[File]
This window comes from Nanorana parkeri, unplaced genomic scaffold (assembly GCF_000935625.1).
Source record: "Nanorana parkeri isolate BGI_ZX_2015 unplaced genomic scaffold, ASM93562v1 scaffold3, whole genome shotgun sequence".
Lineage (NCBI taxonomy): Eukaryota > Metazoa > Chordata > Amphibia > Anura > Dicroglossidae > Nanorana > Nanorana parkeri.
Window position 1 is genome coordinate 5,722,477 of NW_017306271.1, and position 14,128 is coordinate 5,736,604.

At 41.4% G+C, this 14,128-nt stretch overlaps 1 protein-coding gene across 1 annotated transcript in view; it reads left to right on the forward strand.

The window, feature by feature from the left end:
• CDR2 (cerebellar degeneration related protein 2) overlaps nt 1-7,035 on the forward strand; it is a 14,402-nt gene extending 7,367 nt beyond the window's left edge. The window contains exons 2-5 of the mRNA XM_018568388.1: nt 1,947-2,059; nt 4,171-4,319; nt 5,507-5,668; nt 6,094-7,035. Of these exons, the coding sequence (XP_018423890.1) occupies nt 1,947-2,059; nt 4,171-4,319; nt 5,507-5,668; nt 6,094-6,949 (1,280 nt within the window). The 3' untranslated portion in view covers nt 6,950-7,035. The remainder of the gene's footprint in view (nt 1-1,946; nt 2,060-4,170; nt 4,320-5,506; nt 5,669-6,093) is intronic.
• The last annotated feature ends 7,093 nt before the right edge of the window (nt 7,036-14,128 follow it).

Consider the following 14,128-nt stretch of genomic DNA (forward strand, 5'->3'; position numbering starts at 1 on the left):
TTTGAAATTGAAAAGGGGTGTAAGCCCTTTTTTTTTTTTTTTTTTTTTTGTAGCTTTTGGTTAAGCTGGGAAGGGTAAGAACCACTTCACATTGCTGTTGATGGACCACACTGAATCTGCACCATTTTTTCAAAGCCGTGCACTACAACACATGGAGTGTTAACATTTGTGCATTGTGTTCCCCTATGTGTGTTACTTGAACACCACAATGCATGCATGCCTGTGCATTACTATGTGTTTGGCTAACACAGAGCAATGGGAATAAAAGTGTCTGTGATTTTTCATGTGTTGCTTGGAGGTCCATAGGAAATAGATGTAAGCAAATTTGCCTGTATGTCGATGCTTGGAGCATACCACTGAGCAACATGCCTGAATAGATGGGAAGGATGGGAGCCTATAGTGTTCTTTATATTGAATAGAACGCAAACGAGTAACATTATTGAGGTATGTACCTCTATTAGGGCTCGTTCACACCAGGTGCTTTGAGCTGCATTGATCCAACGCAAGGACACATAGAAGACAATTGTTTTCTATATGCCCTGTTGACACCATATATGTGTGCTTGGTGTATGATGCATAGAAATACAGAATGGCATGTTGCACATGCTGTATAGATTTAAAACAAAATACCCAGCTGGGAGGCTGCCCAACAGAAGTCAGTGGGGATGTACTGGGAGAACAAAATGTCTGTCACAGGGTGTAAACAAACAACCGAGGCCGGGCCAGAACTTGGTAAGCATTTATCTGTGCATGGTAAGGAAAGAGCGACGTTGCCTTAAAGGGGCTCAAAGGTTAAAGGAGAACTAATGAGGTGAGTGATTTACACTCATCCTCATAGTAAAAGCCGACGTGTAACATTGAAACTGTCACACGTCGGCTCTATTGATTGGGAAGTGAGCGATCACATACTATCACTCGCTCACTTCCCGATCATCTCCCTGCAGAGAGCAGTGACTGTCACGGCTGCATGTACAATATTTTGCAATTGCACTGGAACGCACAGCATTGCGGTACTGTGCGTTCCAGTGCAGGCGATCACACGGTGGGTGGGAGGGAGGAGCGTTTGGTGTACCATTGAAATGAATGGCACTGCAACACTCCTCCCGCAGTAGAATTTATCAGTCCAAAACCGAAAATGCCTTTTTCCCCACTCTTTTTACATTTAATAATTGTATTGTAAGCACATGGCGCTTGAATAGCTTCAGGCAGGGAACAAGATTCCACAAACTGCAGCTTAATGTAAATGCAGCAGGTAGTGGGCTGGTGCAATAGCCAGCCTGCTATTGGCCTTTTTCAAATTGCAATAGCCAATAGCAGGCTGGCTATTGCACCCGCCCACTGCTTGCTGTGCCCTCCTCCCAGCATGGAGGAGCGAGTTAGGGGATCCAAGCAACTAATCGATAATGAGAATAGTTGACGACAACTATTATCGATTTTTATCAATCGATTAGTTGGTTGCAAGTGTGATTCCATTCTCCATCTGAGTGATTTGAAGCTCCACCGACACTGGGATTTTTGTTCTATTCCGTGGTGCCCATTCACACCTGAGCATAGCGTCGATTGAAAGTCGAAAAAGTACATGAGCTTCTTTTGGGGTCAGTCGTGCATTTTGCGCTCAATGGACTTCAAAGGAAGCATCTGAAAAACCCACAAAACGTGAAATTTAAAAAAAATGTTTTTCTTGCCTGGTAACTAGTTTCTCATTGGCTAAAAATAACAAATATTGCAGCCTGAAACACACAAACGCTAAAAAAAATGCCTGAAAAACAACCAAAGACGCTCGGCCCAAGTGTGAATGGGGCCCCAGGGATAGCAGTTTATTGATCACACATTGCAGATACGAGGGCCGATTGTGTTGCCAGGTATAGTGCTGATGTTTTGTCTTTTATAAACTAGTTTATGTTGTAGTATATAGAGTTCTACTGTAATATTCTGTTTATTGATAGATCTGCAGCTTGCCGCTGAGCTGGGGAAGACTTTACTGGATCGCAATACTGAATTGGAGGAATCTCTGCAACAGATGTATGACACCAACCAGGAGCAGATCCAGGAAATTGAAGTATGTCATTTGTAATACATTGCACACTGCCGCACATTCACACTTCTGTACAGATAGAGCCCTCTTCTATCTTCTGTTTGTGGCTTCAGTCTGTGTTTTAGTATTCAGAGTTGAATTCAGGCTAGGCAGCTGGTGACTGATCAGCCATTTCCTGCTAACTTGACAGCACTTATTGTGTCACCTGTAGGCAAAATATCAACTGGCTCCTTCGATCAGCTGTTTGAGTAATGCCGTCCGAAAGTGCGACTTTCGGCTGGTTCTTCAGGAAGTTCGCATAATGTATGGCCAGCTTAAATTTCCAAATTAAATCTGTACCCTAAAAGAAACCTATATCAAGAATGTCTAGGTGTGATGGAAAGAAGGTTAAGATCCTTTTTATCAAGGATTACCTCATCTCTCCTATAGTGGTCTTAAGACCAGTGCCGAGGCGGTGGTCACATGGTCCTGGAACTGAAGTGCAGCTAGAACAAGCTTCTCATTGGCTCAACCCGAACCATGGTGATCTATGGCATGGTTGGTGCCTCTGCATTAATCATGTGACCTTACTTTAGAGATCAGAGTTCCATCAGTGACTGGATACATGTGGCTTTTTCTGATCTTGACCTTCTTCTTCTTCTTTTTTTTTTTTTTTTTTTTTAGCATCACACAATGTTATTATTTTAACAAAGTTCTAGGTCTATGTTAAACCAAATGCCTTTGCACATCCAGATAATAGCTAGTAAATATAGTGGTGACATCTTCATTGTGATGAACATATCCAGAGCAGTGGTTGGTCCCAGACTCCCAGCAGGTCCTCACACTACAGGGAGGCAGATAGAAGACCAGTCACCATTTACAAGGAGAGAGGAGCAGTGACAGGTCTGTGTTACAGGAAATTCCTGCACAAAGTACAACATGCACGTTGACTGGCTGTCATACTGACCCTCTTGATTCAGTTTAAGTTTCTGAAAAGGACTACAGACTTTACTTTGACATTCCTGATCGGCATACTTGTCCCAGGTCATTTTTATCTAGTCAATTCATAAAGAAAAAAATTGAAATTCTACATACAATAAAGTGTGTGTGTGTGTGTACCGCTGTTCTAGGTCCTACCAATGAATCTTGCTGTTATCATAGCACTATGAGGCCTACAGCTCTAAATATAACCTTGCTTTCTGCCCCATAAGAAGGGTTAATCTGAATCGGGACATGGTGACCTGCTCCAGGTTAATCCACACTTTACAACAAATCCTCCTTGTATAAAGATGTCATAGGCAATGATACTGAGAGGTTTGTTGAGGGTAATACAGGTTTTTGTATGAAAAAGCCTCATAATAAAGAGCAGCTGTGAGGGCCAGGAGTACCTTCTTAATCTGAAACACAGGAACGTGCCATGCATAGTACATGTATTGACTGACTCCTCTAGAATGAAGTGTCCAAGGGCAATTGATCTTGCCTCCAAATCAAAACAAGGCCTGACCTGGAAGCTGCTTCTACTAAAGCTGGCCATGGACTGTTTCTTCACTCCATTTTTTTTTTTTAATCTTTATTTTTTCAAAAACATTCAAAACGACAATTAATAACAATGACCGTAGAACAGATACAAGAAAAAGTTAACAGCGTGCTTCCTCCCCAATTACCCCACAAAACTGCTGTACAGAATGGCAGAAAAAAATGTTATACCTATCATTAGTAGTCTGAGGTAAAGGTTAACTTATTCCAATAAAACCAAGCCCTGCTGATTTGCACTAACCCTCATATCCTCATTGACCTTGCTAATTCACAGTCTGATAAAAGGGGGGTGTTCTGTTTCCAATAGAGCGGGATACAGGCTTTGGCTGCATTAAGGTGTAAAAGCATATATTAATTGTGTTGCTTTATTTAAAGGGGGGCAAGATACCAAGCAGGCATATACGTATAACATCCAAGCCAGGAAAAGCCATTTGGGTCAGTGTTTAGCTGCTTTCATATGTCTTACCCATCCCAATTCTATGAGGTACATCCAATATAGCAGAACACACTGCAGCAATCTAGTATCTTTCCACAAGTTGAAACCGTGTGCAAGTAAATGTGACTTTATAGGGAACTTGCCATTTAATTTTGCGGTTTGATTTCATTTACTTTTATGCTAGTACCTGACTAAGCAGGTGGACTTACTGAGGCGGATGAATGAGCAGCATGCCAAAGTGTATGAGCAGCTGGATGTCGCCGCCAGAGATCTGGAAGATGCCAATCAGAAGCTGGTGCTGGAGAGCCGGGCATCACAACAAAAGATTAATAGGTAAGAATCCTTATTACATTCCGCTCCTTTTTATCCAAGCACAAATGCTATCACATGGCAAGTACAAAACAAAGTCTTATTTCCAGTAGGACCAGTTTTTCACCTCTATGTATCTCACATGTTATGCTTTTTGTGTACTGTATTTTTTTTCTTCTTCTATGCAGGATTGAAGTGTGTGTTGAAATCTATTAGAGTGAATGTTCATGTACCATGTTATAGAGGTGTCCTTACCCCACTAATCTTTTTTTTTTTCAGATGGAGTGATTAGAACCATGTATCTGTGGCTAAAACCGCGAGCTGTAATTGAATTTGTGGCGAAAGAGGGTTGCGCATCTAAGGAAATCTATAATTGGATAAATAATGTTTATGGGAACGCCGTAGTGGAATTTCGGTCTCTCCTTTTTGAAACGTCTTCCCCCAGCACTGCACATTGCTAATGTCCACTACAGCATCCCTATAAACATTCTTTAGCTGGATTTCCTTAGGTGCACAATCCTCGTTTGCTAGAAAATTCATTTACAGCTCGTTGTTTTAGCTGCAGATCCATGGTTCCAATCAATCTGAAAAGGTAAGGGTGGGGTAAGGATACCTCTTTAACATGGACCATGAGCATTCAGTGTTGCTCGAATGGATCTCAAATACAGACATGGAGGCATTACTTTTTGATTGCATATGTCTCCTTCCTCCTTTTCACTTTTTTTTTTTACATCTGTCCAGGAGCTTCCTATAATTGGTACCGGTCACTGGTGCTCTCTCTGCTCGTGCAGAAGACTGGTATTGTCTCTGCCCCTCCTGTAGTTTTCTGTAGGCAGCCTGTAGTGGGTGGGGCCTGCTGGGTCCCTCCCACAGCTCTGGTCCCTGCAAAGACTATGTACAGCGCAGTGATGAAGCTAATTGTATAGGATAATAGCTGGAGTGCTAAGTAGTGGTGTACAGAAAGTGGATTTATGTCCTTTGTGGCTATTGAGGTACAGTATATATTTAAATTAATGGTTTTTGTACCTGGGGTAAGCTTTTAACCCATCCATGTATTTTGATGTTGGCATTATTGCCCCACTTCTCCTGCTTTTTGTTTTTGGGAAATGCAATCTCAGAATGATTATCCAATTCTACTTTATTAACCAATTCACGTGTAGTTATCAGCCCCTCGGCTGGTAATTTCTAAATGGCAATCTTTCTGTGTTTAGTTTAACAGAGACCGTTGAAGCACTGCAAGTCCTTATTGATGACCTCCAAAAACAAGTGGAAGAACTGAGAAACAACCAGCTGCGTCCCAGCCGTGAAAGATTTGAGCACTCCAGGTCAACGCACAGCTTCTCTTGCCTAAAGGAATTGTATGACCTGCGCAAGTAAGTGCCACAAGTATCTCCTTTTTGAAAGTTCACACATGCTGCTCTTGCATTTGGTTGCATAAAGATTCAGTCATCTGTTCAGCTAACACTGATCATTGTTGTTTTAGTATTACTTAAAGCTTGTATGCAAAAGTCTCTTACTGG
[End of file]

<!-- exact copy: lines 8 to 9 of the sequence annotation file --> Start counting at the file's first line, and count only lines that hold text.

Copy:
• The last annotated feature ends 7,093 nt before the right edge of the window (nt 7,036-14,128 follow it).

Consider the following 14,128-nt stretch of genomic DNA (forward strand, 5'->3'; position numbering starts at 1 on the left):